Labor’s new description of Coalition polices is a good one, I hope they keep it through thick and thin. It is a feature of why I would vote for the Coalition. I WANT them to cut to the bone. Starting with the Climate Change Department. In fact, amputate completely. Then the CSIRO climate astrologists. Catallaxy wonders what the many thousands of public servants actually do: 12 per cent superannuation and all that
So Julia Gillard has attacked Tony Abbott’s budget reply
And what he has chosen to do is to take an axe to working people’s superannuation
by delaying the increase of the 9 per cent SGC to 12 per cent.
That’s absolute balony. The increase in the SGC was coming from the workers’ paypackets in any case. I only hope that the deferal to the increase is made permanent by a Coalition Government. As I wrote previously, it is a very poor policy. Let’s stop this further incursion by the nanny state.
In a sign of desperation, perhaps under the advice of John Hewson, Labor is about to embark on a scare campaign on the GST.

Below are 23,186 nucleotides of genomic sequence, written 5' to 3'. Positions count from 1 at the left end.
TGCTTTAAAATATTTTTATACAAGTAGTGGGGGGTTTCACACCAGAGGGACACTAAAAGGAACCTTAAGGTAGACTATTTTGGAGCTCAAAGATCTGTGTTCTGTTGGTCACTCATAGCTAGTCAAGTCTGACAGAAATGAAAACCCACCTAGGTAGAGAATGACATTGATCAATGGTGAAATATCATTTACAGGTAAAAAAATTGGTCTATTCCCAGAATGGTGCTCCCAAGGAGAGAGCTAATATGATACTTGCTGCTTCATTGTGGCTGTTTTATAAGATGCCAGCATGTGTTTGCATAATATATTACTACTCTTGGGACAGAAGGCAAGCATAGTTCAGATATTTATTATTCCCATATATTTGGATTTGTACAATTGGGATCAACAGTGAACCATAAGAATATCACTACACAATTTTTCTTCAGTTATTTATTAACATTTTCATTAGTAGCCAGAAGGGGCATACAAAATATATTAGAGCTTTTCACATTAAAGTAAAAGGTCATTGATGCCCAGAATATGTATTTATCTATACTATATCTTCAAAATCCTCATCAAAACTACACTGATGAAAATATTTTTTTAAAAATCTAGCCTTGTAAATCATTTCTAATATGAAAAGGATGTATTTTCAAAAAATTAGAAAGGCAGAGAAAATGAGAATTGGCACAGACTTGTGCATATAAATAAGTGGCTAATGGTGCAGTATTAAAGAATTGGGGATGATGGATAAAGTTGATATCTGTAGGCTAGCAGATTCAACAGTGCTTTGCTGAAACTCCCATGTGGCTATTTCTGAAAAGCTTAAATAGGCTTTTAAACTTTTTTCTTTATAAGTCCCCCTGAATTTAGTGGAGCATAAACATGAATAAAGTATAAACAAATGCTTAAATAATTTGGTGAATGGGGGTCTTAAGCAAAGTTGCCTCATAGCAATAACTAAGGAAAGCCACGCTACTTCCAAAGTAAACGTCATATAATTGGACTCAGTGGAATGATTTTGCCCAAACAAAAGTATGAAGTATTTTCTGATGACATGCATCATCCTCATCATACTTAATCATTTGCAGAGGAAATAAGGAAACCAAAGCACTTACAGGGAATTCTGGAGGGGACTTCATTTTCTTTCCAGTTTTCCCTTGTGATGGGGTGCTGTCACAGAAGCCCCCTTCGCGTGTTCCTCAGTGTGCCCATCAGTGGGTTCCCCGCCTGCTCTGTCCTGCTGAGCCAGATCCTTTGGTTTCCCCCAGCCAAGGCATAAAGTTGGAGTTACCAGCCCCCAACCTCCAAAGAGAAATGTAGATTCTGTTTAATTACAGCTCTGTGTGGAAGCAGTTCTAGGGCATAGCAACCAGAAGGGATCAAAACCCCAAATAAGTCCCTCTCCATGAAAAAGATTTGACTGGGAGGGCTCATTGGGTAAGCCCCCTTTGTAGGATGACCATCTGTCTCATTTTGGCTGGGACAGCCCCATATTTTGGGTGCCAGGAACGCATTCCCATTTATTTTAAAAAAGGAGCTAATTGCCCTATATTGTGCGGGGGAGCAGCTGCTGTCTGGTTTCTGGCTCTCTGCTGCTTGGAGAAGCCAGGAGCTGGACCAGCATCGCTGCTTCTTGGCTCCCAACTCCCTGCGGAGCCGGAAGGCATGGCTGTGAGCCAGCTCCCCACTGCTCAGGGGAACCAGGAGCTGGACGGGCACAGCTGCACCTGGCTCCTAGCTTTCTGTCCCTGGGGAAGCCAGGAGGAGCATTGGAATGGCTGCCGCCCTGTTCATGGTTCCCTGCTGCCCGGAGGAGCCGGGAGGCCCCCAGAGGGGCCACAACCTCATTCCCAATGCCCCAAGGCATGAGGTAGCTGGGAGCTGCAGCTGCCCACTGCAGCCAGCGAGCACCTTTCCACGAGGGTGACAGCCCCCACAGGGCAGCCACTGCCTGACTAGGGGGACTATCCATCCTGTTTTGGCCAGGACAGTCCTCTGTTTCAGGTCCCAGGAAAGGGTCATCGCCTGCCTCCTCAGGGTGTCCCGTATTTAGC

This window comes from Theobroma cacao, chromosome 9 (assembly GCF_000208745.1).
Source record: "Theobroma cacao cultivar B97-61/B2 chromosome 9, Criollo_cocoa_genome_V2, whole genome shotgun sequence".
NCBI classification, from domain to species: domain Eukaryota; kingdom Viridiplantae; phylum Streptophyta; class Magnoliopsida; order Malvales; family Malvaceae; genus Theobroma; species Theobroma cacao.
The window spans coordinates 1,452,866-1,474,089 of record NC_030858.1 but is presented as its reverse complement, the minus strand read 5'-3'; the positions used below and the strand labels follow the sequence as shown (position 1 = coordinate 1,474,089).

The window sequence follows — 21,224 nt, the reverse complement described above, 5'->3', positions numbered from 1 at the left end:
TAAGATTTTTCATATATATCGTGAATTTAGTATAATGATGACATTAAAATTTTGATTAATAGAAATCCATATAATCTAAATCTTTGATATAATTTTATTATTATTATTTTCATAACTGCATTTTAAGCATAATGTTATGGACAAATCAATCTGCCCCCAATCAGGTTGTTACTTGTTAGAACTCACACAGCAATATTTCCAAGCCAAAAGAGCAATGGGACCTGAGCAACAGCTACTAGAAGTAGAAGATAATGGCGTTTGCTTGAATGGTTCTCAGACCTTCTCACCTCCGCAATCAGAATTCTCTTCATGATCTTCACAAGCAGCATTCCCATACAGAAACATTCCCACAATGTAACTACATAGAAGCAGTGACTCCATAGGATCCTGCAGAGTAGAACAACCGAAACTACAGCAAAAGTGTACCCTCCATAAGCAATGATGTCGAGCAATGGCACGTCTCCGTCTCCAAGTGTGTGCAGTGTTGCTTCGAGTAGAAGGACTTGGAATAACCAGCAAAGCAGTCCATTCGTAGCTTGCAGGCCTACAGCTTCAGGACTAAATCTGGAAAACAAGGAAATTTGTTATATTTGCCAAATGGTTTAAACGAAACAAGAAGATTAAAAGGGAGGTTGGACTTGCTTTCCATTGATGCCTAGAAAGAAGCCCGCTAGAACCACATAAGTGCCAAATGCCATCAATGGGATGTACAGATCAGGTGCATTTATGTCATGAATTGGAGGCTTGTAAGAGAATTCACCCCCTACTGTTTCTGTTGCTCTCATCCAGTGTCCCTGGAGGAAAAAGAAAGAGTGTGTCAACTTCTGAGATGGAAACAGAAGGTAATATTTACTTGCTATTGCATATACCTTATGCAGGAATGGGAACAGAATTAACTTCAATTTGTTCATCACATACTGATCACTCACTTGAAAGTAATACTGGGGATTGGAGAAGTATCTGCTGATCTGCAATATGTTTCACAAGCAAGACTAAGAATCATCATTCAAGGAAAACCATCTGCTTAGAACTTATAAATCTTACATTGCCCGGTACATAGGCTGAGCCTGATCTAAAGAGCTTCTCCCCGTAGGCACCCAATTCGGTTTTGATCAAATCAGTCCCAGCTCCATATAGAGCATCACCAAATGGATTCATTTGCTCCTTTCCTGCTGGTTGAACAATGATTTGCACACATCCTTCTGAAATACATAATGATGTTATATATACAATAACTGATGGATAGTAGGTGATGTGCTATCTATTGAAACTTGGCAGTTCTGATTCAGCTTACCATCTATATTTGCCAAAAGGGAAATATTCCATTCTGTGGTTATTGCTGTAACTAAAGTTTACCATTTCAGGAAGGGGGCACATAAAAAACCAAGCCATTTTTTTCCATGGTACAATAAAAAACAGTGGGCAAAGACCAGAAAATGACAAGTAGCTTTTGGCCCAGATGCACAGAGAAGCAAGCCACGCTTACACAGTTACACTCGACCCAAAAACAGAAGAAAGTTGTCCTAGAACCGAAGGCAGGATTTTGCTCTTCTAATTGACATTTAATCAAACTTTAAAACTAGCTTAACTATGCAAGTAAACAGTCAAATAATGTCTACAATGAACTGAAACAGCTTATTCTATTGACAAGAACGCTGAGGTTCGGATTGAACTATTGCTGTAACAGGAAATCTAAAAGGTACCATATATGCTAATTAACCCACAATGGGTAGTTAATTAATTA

But all Tony Abbott has promised is a wide ranging tax white paper which would then lead to a second term agenda. Amongst those changes might, theoretically, be a change to the GST with the concurrence of the States. But such changes (if any) would be taken to the electorate prior to the next (2016) election. Exactly how John Howard and Peter Costello took their tax changes to the electorate in the 1998 election.
This is the honest way of making major changes of position.
Labor’s way – Gillard’s way – is to make a solemn promise (eg the carbon tax) and then break it.
I hope Tony Abbott takes heart from these words of Lex (Financial Times, 16 May 2013):
The luxury (or curse) of large modern offices is that so many people can spend so much time in meetings or on Facebook. This also explains the curious phenomenon that mass firings do not tend to do any damage. What on earth did the 30-odd thousand bankers eliminated from HSBC since 2011 do all day long? The same question might be asked about the potential 14,000 new job cuts announced yesterday by chief executive Stuart Gulliver.
What on earth do many of the hundreds of thousands of public servants do all day?